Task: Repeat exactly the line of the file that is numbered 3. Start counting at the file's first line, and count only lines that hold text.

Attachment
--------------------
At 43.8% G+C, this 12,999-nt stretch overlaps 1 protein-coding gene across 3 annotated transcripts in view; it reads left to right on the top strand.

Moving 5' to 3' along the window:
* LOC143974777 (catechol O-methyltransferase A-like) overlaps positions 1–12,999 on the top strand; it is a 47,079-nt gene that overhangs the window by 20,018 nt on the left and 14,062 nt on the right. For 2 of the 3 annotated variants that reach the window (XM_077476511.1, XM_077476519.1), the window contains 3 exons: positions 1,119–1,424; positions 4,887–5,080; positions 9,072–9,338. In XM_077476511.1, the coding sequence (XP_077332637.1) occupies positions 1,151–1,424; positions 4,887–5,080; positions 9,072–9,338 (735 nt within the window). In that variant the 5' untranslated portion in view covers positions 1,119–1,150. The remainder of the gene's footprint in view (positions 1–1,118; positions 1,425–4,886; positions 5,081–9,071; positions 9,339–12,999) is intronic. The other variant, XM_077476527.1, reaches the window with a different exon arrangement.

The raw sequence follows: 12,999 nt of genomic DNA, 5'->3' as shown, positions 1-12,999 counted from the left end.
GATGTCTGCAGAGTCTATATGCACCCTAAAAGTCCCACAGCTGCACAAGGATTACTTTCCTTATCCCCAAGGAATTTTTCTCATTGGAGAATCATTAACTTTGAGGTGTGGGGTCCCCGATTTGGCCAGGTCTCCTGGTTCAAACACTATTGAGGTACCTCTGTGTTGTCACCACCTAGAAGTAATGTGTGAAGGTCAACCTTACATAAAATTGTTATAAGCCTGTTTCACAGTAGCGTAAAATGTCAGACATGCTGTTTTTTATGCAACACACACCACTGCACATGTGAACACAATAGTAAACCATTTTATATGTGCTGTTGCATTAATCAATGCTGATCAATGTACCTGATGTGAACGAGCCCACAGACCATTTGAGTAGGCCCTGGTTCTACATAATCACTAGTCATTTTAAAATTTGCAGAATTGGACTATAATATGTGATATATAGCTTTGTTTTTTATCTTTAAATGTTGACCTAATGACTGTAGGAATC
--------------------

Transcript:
* LOC143974777 (catechol O-methyltransferase A-like) overlaps positions 1–12,999 on the top strand; it is a 47,079-nt gene that overhangs the window by 20,018 nt on the left and 14,062 nt on the right. For 2 of the 3 annotated variants that reach the window (XM_077476511.1, XM_077476519.1), the window contains 3 exons: positions 1,119–1,424; positions 4,887–5,080; positions 9,072–9,338. In XM_077476511.1, the coding sequence (XP_077332637.1) occupies positions 1,151–1,424; positions 4,887–5,080; positions 9,072–9,338 (735 nt within the window). In that variant the 5' untranslated portion in view covers positions 1,119–1,150. The remainder of the gene's footprint in view (positions 1–1,118; positions 1,425–4,886; positions 5,081–9,071; positions 9,339–12,999) is intronic. The other variant, XM_077476527.1, reaches the window with a different exon arrangement.